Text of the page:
Albeit perhaps mildly cliché, I have known I wanted to be a therapist since middle school. I was a very emotionally intelligent child, and I loved being emotionally connected to others around me. Compassion and support have always been my natural strengths since I was young. Back at my parents’ house recently, I found a piece of writing I did about “my life dreams” from when I was young. I wrote that I wanted to study psychology and become a therapist because I wanted to make a significant difference in the world, help others live their best life. I can’t think of a more true reason to this day.

I chose MFT specifically because I have continually noticed how people’s relationships and connections to others make the most significant difference in how they experience themselves and their lives. Betrayals in basic human connections such as separations, divorces, infidelity, untrustworthiness, abandonment, etc., can send people spiraling in significant ways that seem beyond the reach of intrapsychic issues. I see this as being related to our need to be attached and in the community to others. Because of this belief, MFT seemed like the biggest way to use my strengths to make a significant contribution to the world.

Do you have advice for someone who is considering becoming an MFT?

MFT is a profession for people who are passionate about helping others, and my advice would be that their work has to stem from this passion.

What would you say to someone who is nervous about setting up their first counseling session with you?

I have an array of personal and professional experiences that make me prepared to handle a variety of situations that someone may bring to me in therapy. However, I believe that regardless of the amount of experience, training, or age of the therapist, therapy is ultimately as simple as people connecting with each other and having a healing conversation. If someone was nervous about setting up their first session with me, I would understand and validate their experience, as I know how it can feel to be sitting on the other side. As one of my strengths as a therapist lies in my ability to emotionally connect with others, I would use this skill to work to create more comfort and safety for that person.

Do you have a special area you focus on within the therapy field?

I love working with clients that come from a variety of different backgrounds with different needs; ranging from people in crisis, all the way to those wanting to do preventative work or to enhance their lives. Additionally, I do have some populations that I have specific experience working closely with.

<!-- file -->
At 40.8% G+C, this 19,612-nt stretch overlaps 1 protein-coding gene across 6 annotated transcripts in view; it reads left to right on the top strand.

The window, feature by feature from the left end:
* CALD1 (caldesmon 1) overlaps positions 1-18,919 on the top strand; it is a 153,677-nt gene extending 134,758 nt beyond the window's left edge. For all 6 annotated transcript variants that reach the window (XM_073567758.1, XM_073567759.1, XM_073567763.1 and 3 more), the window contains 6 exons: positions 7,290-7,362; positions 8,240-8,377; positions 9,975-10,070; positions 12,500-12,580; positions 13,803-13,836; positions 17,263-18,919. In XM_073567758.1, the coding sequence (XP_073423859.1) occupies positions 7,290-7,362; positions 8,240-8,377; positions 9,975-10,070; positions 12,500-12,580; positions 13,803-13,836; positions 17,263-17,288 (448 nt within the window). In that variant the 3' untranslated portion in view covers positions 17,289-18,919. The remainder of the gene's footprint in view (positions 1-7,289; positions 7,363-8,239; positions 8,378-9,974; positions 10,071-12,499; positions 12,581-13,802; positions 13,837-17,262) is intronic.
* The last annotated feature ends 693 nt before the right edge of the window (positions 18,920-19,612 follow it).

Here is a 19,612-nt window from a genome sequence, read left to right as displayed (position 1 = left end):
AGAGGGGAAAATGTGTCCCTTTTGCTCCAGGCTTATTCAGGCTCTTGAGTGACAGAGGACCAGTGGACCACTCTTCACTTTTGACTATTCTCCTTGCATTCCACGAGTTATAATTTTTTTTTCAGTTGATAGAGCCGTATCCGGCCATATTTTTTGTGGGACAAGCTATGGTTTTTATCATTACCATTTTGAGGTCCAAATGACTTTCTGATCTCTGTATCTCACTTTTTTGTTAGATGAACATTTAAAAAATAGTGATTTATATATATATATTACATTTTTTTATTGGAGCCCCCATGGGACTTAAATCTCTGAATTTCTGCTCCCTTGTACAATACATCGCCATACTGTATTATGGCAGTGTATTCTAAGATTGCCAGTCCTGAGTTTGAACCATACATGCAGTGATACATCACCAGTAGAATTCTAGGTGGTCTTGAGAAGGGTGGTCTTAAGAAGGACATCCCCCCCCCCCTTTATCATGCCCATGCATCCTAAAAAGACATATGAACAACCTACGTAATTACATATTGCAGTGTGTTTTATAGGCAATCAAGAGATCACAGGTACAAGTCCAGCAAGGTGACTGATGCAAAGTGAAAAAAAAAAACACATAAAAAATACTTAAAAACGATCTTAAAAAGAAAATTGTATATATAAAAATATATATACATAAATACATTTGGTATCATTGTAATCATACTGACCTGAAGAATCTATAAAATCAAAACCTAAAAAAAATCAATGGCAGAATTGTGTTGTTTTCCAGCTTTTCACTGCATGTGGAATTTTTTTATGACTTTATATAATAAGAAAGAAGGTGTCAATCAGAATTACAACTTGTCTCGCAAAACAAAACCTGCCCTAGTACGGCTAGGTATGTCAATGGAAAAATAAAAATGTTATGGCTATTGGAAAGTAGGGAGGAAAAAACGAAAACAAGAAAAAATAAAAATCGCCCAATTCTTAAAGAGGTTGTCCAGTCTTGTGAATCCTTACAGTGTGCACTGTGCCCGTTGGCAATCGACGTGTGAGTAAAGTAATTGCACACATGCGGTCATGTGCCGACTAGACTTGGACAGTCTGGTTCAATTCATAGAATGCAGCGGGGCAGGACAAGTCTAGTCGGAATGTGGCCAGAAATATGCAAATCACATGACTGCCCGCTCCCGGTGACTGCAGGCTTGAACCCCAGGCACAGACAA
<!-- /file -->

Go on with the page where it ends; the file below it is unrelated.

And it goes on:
I have a lot of experience and really enjoy working with couples in the LGBTQIA+ community, and feel very closely connected to this work. People in this community continue to come to me throughout my time as a therapist, and I would love to continue supporting this population.

My experience also includes working with premarital couples and doing preventative work and psychoeducation- both in a therapy setting as well as in a workshop setting. Research tells us that preventative work is incredibly successful in helping couples mitigate some challenges later in life, and I want to help couples create healthy choices for their relationship early on, rather than falling into a less preferred way of being together. I have experience working in this area and always find it exciting to help folks create preferred patterns for their relationship early on.

I also have experience supporting people who are struggling with anxiety. It is such a common issue that can have such an overwhelmingly tremendous negative impact on someone’s well-being. I have personal experience with managing and living with anxiety and can connect with folks experiences moving through these struggles.

I also have extensive experience professionally and personally working with people living with addiction. I have been to addiction training, volunteered at a rehab center, and attended rehab centers as a family member for ‘family weekends’, so I have much exposure to this world. I love working with this population and find the work to be tremendously inspiring.

How do you pass your time when you are not working with clients?

I love spending time nurturing and cultivating relationships with supportive and caring people who inspire me, usually over food, coffee, or cocktails (or all).

If you were not a therapist, what would you be doing?

I would most likely be working with animals in a humane society.